What Contributes to the NAV of a Credit Fund?
If you’ve been evaluating any credit funds recently, you will surely have noticed the NAV reductions across the board in the last two months of 2018. The widespread declines in credit fund NAVs are certainly attention-grabbing, but what is it exactly that is causing this trend, and should prospective investors be concerned?
When a fund invests in credit assets, which have a much more involved structuring and underwriting process, the determination of NAV is slightly more complex than a simple liquid bond or equity fund. To provide shareholders and other constituents a transparent view of a fund containing credit assets, a fund’s Board of Directors would adopt a policy to ascertain their fair value. Successful credit funds have valuation policies and procedures that are consistently applied, including the collection and analysis of valuation data and the preparation of written reports, produced at least quarterly. Moreover, many credit funds engage third party valuation experts to provide independent analysis, verification and other assistance to the Board in its determination of fair value.
The NAV movement of a credit fund is influenced by a multitude of factors, but they can primarily be boiled down into two separate categories: Market risk, or more worrisome, asset-specific risk.
As discussed previously, a fund containing credit assets and governed by the ’40 Act must value its entire portfolio at a minimum of once each quarter. Market risk speaks to the price a willing buyer would pay for an asset on a given day and are driven by forces external to the fund itself. Inputs such as consumer confidence, supply/demand imbalance driven by inflows and outflows to credit funds, CLO sales, and Fed activity (or inactivity). But prices aren’t everything. In fact, an asset can improve in credit performance but based on market factors, the current fair value might go down. The fair value process is intended to provide shareholders with a transparent view of a fund’s portfolio by valuing each investment at a price it could be sold for at that specific time, regardless of whether a fund intends to actually sell an investment or not, and regardless of how an asset itself is actually performing from a credit perspective.
More concerning is when the fair value of an asset goes down not for market-driven reasons, but for asset-specific reasons. If an asset’s performance has deteriorated from what was originally expected, the fair value will go down in order to compensate a buyer with a higher yield to take additional risk. While companies can often turn their performance around, a deterioration in credit can sometimes be a more worrisome sign, as it could indicate poor underwriting or asset selection by an investment management team. Successful funds have access to an experienced investment team with a strong track record of low portfolio delinquencies and net losses. Moreover, prudent management teams tend to diversify their portfolio among different asset classes within credit and in companies that vary in industry, geography and scale. This may limit the impact that a single underperforming investment may have on a fund’s overall portfolio performance.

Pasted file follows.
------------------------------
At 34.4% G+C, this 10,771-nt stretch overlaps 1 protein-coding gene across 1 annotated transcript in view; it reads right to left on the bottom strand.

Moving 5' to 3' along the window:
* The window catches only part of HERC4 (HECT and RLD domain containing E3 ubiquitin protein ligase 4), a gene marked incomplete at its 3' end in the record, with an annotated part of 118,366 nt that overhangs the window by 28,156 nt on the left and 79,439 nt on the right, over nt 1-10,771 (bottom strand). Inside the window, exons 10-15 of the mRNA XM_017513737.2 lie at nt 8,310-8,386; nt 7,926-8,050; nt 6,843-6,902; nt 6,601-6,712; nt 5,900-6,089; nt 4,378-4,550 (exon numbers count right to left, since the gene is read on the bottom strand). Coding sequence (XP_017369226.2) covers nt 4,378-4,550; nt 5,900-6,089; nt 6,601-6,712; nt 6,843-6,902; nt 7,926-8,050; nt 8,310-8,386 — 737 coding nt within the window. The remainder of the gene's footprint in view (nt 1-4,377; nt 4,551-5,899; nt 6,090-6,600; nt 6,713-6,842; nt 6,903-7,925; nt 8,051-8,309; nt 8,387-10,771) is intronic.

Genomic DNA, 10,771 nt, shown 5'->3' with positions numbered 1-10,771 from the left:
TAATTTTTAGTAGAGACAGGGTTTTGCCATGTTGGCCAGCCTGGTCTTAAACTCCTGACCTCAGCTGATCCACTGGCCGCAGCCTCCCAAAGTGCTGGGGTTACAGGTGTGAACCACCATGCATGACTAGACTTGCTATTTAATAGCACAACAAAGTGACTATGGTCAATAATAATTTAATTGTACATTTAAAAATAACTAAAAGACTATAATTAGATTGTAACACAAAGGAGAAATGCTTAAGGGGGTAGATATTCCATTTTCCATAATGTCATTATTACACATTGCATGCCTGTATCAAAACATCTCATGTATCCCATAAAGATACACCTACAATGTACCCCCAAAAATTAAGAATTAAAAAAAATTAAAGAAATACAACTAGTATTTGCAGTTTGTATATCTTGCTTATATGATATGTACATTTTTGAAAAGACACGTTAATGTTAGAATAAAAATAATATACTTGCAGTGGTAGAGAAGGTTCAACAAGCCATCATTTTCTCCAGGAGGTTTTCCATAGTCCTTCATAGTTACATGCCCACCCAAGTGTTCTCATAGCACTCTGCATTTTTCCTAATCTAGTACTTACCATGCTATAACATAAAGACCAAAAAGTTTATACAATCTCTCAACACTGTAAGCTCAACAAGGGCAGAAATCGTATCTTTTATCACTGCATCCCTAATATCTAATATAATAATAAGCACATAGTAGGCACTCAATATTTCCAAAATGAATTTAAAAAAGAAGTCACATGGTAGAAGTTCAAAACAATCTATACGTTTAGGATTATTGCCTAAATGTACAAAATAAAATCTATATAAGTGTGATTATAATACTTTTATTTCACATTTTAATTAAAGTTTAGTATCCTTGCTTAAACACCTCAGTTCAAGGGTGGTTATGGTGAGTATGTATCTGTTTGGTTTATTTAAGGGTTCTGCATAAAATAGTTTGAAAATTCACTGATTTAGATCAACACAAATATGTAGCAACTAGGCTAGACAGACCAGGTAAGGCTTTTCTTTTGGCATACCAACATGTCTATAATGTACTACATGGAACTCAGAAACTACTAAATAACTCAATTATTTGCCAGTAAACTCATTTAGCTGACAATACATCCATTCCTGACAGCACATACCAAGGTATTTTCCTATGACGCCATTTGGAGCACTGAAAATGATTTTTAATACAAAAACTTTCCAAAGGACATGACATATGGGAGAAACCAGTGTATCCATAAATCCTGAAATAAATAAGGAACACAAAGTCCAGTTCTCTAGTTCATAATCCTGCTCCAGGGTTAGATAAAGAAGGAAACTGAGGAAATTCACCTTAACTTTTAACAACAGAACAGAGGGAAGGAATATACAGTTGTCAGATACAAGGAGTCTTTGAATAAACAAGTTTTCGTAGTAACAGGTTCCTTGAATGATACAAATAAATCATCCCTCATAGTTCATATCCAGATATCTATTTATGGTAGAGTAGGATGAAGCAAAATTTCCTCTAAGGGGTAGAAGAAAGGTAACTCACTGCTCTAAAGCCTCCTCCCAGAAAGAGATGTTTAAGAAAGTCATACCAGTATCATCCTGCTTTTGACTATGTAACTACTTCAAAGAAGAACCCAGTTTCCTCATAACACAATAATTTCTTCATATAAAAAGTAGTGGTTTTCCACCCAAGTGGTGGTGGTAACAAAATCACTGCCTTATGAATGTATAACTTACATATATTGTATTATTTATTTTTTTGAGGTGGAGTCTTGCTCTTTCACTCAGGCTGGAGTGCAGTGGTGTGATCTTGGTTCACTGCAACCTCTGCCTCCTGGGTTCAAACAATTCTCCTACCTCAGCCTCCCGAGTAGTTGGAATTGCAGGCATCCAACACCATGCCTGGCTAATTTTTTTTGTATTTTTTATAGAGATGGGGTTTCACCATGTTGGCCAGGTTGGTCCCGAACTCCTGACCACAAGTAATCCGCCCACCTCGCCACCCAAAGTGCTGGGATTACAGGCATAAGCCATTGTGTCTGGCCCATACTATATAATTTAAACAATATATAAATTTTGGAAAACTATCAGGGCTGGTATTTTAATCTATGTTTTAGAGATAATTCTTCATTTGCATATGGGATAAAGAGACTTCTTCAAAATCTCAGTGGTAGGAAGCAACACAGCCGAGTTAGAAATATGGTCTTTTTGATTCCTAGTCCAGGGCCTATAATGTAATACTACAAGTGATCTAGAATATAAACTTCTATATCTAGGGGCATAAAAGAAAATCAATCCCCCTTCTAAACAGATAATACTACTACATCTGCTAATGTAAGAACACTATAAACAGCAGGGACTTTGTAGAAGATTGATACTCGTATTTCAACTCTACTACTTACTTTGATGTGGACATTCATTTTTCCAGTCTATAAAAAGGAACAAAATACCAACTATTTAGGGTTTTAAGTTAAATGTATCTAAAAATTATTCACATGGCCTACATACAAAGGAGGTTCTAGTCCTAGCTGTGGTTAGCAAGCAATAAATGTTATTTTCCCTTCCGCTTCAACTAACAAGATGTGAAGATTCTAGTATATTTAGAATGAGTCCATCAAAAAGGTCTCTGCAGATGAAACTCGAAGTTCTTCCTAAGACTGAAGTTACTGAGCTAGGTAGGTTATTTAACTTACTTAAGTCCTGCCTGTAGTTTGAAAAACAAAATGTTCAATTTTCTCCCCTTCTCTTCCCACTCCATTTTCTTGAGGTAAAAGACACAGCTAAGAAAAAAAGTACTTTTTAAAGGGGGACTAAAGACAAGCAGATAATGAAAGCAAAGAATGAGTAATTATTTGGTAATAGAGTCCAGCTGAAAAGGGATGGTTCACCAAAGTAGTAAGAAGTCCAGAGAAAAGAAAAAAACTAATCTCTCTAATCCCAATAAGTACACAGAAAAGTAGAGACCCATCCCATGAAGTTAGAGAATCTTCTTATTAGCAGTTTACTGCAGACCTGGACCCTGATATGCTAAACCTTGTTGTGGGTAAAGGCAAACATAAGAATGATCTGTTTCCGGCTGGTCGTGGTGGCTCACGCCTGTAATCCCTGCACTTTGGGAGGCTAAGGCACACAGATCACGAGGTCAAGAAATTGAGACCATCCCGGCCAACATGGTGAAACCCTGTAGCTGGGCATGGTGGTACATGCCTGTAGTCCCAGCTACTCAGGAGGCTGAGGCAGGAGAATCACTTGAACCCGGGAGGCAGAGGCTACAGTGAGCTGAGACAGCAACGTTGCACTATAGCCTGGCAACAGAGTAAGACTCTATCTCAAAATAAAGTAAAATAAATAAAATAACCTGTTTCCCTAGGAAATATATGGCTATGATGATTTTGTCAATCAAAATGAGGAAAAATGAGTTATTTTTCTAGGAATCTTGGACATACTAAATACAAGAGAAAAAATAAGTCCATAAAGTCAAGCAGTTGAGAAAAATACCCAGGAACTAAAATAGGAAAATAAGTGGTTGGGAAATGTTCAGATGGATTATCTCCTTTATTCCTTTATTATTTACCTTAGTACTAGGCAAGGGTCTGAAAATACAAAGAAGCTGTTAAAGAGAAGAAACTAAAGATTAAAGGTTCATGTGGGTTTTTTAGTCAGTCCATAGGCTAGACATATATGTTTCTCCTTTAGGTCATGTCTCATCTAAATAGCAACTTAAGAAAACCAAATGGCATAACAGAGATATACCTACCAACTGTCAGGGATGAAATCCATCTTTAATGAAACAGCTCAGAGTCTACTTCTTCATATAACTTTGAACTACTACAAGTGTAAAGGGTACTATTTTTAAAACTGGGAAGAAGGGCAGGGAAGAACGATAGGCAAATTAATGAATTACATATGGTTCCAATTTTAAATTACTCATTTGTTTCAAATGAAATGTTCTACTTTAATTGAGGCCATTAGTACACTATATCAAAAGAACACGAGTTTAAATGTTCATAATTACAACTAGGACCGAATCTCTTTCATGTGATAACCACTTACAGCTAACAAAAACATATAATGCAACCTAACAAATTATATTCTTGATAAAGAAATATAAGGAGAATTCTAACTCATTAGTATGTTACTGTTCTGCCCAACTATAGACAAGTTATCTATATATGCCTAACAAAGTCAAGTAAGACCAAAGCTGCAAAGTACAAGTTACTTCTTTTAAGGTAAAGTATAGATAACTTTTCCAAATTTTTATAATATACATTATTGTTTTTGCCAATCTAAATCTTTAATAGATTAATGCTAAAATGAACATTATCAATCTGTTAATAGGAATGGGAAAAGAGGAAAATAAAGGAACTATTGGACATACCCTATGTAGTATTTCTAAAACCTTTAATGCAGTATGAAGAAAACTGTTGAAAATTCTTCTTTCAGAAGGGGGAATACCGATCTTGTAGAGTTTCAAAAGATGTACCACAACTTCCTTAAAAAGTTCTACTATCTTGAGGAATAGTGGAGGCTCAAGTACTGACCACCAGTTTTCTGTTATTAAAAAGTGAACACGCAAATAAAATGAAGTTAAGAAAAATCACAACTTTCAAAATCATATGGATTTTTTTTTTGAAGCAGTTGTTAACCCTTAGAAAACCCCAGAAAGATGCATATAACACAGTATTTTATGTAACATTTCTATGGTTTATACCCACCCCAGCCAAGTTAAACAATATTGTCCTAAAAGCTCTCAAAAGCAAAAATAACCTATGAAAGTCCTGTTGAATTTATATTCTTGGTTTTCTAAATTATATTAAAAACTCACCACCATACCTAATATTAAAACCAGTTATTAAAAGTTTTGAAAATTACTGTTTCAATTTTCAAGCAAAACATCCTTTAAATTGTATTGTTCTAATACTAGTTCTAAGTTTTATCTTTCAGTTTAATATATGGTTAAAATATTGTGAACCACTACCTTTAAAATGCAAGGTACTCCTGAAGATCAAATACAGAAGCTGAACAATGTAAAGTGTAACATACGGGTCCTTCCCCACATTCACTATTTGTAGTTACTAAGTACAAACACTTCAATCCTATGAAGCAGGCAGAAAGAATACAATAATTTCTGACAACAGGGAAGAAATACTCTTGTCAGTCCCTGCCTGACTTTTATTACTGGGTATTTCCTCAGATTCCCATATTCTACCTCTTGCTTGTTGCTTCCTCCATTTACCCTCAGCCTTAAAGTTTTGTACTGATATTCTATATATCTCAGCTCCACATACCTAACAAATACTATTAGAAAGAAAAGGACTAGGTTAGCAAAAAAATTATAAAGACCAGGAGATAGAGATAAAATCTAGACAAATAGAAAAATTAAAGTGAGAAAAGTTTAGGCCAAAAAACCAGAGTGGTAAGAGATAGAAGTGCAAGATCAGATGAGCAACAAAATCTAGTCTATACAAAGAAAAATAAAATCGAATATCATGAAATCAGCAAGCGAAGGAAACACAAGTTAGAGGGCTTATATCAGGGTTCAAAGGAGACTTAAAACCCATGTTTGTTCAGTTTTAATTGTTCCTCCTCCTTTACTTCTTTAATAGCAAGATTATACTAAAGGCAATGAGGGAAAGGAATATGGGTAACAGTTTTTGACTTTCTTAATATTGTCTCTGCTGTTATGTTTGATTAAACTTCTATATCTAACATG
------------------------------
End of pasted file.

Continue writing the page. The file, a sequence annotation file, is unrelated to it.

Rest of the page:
“‘There’s no such thing as a bad bond, just a bad price.’ It’s a shorthand way of saying leveraged loans aren’t inherently poor investments – they’re only bad when investors aren’t properly compensated for the risks. That was largely the case for most of 2018. In a way, leveraged loans are less scary now then they’ve been in quite some time because borrowers can’t get away with high prices, tight spreads and weak creditor protections.”
– Chappatta, Brian “There Are No Bad Leveraged Loans, Just Bad Prices” bloomberg.com
The fourth quarter of 2018 was the worst quarter in the past seven years and one of the worst on record for the senior loan market, accentuated by a record $3.5 billion in outflows for the week ending December 26 alone.1 The prices of leveraged loans, driven by outflows and an increase in supply as issuers rushed to meet the strong demand for floating rate assets, tumbled sharply in Q4. In the two months from October 16, 2018 to December 16, 2018, the S&P/LSTA Leveraged Loan Price Index fell from 98.6 to 95.5.2 These market pressures, not necessarily a decrease in asset performance, pulled down the NAV of credit funds with them.
Net U.S. Loan Fund Flow
For an example of market-level swings influencing NAV, consider a bank selling a loan position that was previously marked at $93 but maturing at a par value of $100. The bank, fearful of a continued sell-off and with a desire to clear its balance sheet for year-end, needs to sell at a distressed price. With only the most opportunistic buyers in the market, the bank would be forced to accept an artificially low price of $88, thereby creating a new mark for the same position held by all other investors. Because many of the positions held by credit funds are not traded in the public marketplace, price discovery can often only be found if a position is put out to bid.
When evaluating a credit fund, it is of paramount importance to read published disclosures to determine what is driving movements in NAV one way or the other. Funds with a higher concentration of illiquid assets may be less susceptible to market forces because they are not rated daily and are less subject to the whims and emotions of investors. Market pressures are usually temporary. If an asset goes down for market-level reasons, everything else being equal, it will still mature at par. The real troubles arise if fund managers have not been diligent or selective enough in their investment processes, resulting in portfolio delinquencies, reduced asset performance, and ultimately net losses.